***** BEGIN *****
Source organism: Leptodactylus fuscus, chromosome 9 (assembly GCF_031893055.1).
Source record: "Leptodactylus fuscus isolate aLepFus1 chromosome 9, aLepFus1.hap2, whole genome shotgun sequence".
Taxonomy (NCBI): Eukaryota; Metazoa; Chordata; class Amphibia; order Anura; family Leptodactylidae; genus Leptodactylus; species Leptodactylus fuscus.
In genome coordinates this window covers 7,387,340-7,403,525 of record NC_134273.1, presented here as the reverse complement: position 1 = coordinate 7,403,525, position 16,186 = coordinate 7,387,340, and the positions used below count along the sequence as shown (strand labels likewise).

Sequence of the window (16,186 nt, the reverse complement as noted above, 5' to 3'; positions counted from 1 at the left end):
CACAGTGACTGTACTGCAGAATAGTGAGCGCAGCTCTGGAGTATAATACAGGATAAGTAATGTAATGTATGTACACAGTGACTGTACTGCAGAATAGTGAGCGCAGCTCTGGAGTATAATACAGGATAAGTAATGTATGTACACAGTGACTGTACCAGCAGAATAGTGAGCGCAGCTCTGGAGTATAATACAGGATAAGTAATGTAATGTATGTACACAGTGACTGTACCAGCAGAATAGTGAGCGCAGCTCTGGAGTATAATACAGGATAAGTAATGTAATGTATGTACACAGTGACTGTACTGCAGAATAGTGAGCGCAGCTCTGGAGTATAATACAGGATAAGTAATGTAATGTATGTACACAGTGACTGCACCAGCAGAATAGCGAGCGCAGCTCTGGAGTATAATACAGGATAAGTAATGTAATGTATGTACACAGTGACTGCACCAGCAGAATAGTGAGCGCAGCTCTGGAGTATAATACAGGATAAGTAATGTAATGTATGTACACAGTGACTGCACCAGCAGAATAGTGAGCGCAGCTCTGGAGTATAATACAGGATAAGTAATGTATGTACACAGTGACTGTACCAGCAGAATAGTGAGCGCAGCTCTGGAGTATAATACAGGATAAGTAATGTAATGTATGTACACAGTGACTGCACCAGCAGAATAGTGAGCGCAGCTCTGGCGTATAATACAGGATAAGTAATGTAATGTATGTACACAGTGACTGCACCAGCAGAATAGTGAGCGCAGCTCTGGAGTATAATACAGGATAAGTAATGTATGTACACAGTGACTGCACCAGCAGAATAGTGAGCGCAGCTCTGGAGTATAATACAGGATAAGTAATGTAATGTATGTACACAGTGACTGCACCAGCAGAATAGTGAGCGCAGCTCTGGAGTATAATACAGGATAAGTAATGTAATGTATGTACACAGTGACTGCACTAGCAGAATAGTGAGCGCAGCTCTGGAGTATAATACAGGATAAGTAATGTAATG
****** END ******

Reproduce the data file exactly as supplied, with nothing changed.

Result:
Source organism: Leptodactylus fuscus, chromosome 9 (assembly GCF_031893055.1).
Source record: "Leptodactylus fuscus isolate aLepFus1 chromosome 9, aLepFus1.hap2, whole genome shotgun sequence".
Taxonomy (NCBI): Eukaryota; Metazoa; Chordata; class Amphibia; order Anura; family Leptodactylidae; genus Leptodactylus; species Leptodactylus fuscus.
In genome coordinates this window covers 7,387,340-7,403,525 of record NC_134273.1, presented here as the reverse complement: position 1 = coordinate 7,403,525, position 16,186 = coordinate 7,387,340, and the positions used below count along the sequence as shown (strand labels likewise).

Sequence of the window (16,186 nt, the reverse complement as noted above, 5' to 3'; positions counted from 1 at the left end):
CACAGTGACTGTACTGCAGAATAGTGAGCGCAGCTCTGGAGTATAATACAGGATAAGTAATGTAATGTATGTACACAGTGACTGTACTGCAGAATAGTGAGCGCAGCTCTGGAGTATAATACAGGATAAGTAATGTATGTACACAGTGACTGTACCAGCAGAATAGTGAGCGCAGCTCTGGAGTATAATACAGGATAAGTAATGTAATGTATGTACACAGTGACTGTACCAGCAGAATAGTGAGCGCAGCTCTGGAGTATAATACAGGATAAGTAATGTAATGTATGTACACAGTGACTGTACTGCAGAATAGTGAGCGCAGCTCTGGAGTATAATACAGGATAAGTAATGTAATGTATGTACACAGTGACTGCACCAGCAGAATAGCGAGCGCAGCTCTGGAGTATAATACAGGATAAGTAATGTAATGTATGTACACAGTGACTGCACCAGCAGAATAGTGAGCGCAGCTCTGGAGTATAATACAGGATAAGTAATGTAATGTATGTACACAGTGACTGCACCAGCAGAATAGTGAGCGCAGCTCTGGAGTATAATACAGGATAAGTAATGTATGTACACAGTGACTGTACCAGCAGAATAGTGAGCGCAGCTCTGGAGTATAATACAGGATAAGTAATGTAATGTATGTACACAGTGACTGCACCAGCAGAATAGTGAGCGCAGCTCTGGCGTATAATACAGGATAAGTAATGTAATGTATGTACACAGTGACTGCACCAGCAGAATAGTGAGCGCAGCTCTGGAGTATAATACAGGATAAGTAATGTATGTACACAGTGACTGCACCAGCAGAATAGTGAGCGCAGCTCTGGAGTATAATACAGGATAAGTAATGTAATGTATGTACACAGTGACTGCACCAGCAGAATAGTGAGCGCAGCTCTGGAGTATAATACAGGATAAGTAATGTAATGTATGTACACAGTGACTGCACTAGCAGAATAGTGAGCGCAGCTCTGGAGTATAATACAGGATAAGTAATGTAATG